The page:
Sunday, April 24, 2011

Chimney Swifts are back!

Chimney Swift CC jim_mcculloch
While enjoying one of our favorite outdoor restaurants Amy noticed two birds flying high in circles.  She gets the award for seeing the first Chimney Swifts of the year!  I have always enjoyed watching Chimney Swifts twitter and flick around the sky over our city and anxiously awaited their return.  They are always entertaining on a warm spring evening.

Chimney Swifts don't perch like other birds rather they cling to a vertical wall.  In fact it is rare to see them sitting still.  They only land to nest or roost at night, the rest of the time they are busy sailing through the air catching bugs.  They even bath on the wing! Chimney Swifts are important because they reveal a slightly different side of the citied wilderness equation.

Human presence in a once wild land changes things.  From a conservationist point of view the changes are, more often than not, negative.  The Chimney Swift is a noted exception.  As cities grew and more chimney's were built Chimney Swifts adapted to use the newly available habitat and their population increased from pre-settlement times.  As we began to do away with chimney's or started capping or narrowing them we have negatively impacted their population by limiting or eliminating their nesting sites.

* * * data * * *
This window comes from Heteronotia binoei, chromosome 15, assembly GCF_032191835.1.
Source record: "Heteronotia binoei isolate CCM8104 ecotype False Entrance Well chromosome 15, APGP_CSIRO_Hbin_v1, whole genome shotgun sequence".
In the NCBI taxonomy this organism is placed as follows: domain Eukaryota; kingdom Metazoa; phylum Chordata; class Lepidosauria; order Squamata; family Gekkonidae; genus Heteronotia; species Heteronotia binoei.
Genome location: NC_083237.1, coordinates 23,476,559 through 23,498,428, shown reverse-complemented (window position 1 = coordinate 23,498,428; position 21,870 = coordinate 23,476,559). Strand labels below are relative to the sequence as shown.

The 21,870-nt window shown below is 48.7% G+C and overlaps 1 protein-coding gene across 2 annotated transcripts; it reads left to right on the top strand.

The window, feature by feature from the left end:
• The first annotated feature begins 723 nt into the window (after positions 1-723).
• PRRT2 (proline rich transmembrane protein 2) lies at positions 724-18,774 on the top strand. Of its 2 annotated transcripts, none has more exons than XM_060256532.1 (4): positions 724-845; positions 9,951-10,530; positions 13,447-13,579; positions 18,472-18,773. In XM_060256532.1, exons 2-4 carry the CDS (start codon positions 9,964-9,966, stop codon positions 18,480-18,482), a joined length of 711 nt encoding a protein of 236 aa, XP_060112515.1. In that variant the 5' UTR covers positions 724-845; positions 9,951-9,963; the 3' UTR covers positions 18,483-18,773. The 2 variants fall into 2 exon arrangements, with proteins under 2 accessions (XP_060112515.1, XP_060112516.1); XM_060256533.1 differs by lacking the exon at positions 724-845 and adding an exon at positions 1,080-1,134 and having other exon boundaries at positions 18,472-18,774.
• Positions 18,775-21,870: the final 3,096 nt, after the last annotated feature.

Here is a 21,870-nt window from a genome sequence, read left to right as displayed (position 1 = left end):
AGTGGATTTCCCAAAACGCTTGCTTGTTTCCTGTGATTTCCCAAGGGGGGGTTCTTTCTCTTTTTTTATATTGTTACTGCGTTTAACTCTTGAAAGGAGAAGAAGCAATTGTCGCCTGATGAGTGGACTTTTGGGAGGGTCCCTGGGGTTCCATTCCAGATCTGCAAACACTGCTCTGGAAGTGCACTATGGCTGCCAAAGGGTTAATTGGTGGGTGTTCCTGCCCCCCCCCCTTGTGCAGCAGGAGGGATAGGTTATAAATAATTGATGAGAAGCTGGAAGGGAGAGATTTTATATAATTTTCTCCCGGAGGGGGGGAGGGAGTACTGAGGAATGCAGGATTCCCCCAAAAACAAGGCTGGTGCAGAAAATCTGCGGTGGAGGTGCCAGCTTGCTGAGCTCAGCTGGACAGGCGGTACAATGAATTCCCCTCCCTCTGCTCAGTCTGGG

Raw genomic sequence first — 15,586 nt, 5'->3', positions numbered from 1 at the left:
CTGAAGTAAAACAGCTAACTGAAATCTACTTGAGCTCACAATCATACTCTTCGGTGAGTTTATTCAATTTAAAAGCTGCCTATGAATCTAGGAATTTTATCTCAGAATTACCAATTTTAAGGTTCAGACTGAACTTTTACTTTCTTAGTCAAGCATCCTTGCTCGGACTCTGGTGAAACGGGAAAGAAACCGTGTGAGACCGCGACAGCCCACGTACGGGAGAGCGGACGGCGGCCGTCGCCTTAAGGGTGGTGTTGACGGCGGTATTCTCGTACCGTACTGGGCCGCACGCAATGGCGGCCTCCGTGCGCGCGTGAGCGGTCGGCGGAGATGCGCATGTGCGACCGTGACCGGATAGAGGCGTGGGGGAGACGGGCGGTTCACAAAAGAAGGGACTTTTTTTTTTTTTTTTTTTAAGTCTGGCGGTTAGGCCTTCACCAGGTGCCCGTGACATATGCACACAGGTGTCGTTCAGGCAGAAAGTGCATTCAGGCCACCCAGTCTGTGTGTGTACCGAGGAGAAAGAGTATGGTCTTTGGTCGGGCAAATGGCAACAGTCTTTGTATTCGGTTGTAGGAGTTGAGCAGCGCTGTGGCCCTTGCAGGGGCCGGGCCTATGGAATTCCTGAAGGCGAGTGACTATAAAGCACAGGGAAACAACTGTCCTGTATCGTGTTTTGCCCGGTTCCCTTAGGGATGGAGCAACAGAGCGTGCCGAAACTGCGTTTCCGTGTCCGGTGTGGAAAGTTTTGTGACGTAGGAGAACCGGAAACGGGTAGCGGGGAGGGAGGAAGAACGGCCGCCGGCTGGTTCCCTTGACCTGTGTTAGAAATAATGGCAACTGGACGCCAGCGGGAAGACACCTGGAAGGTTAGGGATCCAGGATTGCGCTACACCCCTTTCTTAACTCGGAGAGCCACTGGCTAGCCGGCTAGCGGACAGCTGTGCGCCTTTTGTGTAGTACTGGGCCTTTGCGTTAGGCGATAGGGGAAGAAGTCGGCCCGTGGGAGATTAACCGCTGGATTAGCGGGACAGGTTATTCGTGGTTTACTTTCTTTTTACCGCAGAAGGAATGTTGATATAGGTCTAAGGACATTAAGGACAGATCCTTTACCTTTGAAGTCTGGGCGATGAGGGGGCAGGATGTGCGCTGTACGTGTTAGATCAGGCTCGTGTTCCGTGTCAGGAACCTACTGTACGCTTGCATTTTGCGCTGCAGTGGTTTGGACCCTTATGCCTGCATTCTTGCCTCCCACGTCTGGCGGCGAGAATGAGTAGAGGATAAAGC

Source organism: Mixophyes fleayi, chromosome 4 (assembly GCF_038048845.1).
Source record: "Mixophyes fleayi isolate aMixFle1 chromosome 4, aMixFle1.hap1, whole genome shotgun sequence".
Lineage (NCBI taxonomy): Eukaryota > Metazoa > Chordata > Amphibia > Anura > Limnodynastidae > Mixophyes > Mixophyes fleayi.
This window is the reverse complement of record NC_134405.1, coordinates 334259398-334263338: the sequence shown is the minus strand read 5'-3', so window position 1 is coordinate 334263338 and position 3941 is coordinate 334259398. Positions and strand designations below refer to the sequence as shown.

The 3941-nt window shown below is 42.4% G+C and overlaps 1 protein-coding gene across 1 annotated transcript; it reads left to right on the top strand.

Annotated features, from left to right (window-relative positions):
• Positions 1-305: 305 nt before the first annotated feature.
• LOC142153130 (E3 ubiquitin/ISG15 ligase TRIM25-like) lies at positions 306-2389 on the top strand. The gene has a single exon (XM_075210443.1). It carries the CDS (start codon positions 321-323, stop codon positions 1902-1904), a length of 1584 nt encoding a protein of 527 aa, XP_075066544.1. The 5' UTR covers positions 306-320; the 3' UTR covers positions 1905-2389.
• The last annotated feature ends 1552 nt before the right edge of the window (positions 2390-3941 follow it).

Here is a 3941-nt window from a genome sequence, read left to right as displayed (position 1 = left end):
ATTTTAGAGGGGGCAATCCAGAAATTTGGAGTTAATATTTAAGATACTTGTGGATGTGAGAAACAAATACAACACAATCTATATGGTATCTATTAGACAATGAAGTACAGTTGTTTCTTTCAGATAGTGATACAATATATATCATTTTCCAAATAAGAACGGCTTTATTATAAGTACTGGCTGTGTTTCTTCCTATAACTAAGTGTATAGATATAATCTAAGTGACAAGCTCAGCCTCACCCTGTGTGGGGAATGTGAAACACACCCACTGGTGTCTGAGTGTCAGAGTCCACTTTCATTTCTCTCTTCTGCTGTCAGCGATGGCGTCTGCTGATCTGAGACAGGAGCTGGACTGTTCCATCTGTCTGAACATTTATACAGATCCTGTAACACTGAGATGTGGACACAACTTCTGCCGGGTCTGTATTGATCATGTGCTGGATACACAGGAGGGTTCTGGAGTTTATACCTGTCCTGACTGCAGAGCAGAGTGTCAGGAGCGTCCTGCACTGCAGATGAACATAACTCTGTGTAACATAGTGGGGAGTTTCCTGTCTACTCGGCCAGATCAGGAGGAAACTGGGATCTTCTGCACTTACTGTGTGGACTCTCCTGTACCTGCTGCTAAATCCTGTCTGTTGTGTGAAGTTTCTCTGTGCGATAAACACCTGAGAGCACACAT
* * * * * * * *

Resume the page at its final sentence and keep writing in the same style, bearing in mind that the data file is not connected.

Currently their population is in decline. Yet there are efforts underway to reverse that decline by building Chimney Swift towers.  These towers are about 12 feet high and mimic a chimney.  One pair of Swifts can nest in each tower and raise as many as 5 babies each summer.  The opening images of the video in the post on the An Urban Nature Oasis is that of a Chimney Swift tower located outside the Center.  The more towers that are built the more swifts we get and the more bugs they eat.  Certainly sounds good to me!

This points us to an important lesson.  Our impact on the wild doesn't have to be negative.  It can be positive. We can build cities that allow for the wild to share our habitat

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